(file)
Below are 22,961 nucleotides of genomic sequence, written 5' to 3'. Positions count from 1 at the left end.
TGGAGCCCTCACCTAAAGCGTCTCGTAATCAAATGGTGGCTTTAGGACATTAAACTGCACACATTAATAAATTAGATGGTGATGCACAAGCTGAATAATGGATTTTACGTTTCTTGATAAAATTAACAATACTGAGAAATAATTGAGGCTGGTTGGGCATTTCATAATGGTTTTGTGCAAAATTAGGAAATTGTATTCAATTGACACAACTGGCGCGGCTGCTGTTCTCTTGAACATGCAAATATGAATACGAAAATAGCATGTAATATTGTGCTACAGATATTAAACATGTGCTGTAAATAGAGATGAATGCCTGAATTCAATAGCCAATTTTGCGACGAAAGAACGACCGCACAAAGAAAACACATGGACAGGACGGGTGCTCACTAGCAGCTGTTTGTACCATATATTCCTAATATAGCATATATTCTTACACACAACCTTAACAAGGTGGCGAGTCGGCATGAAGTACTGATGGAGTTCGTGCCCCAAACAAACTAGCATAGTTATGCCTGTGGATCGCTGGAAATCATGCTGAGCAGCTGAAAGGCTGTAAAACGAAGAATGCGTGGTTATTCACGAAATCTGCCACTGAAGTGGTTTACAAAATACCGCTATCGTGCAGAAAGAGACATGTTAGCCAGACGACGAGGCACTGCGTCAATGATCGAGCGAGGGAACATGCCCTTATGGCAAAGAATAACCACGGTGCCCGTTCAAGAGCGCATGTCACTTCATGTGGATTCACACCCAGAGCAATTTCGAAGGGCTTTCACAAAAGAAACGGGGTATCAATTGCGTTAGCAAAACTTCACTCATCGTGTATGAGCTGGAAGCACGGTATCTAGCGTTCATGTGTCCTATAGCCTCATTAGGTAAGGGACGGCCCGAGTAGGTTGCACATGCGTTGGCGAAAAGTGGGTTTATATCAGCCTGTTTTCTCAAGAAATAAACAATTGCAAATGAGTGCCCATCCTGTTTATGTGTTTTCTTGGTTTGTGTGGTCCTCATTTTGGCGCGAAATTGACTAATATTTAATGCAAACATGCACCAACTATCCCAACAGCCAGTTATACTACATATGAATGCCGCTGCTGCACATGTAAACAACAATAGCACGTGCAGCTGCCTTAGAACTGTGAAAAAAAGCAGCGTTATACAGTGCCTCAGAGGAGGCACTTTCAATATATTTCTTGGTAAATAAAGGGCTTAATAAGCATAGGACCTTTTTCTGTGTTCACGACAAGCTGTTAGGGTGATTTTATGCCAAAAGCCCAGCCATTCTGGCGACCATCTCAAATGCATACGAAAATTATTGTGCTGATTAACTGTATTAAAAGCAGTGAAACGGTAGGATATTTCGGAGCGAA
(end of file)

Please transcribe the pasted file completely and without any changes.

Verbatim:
Below are 22,961 nucleotides of genomic sequence, written 5' to 3'. Positions count from 1 at the left end.
TGGAGCCCTCACCTAAAGCGTCTCGTAATCAAATGGTGGCTTTAGGACATTAAACTGCACACATTAATAAATTAGATGGTGATGCACAAGCTGAATAATGGATTTTACGTTTCTTGATAAAATTAACAATACTGAGAAATAATTGAGGCTGGTTGGGCATTTCATAATGGTTTTGTGCAAAATTAGGAAATTGTATTCAATTGACACAACTGGCGCGGCTGCTGTTCTCTTGAACATGCAAATATGAATACGAAAATAGCATGTAATATTGTGCTACAGATATTAAACATGTGCTGTAAATAGAGATGAATGCCTGAATTCAATAGCCAATTTTGCGACGAAAGAACGACCGCACAAAGAAAACACATGGACAGGACGGGTGCTCACTAGCAGCTGTTTGTACCATATATTCCTAATATAGCATATATTCTTACACACAACCTTAACAAGGTGGCGAGTCGGCATGAAGTACTGATGGAGTTCGTGCCCCAAACAAACTAGCATAGTTATGCCTGTGGATCGCTGGAAATCATGCTGAGCAGCTGAAAGGCTGTAAAACGAAGAATGCGTGGTTATTCACGAAATCTGCCACTGAAGTGGTTTACAAAATACCGCTATCGTGCAGAAAGAGACATGTTAGCCAGACGACGAGGCACTGCGTCAATGATCGAGCGAGGGAACATGCCCTTATGGCAAAGAATAACCACGGTGCCCGTTCAAGAGCGCATGTCACTTCATGTGGATTCACACCCAGAGCAATTTCGAAGGGCTTTCACAAAAGAAACGGGGTATCAATTGCGTTAGCAAAACTTCACTCATCGTGTATGAGCTGGAAGCACGGTATCTAGCGTTCATGTGTCCTATAGCCTCATTAGGTAAGGGACGGCCCGAGTAGGTTGCACATGCGTTGGCGAAAAGTGGGTTTATATCAGCCTGTTTTCTCAAGAAATAAACAATTGCAAATGAGTGCCCATCCTGTTTATGTGTTTTCTTGGTTTGTGTGGTCCTCATTTTGGCGCGAAATTGACTAATATTTAATGCAAACATGCACCAACTATCCCAACAGCCAGTTATACTACATATGAATGCCGCTGCTGCACATGTAAACAACAATAGCACGTGCAGCTGCCTTAGAACTGTGAAAAAAAGCAGCGTTATACAGTGCCTCAGAGGAGGCACTTTCAATATATTTCTTGGTAAATAAAGGGCTTAATAAGCATAGGACCTTTTTCTGTGTTCACGACAAGCTGTTAGGGTGATTTTATGCCAAAAGCCCAGCCATTCTGGCGACCATCTCAAATGCATACGAAAATTATTGTGCTGATTAACTGTATTAAAAGCAGTGAAACGGTAGGATATTTCGGAGCGAA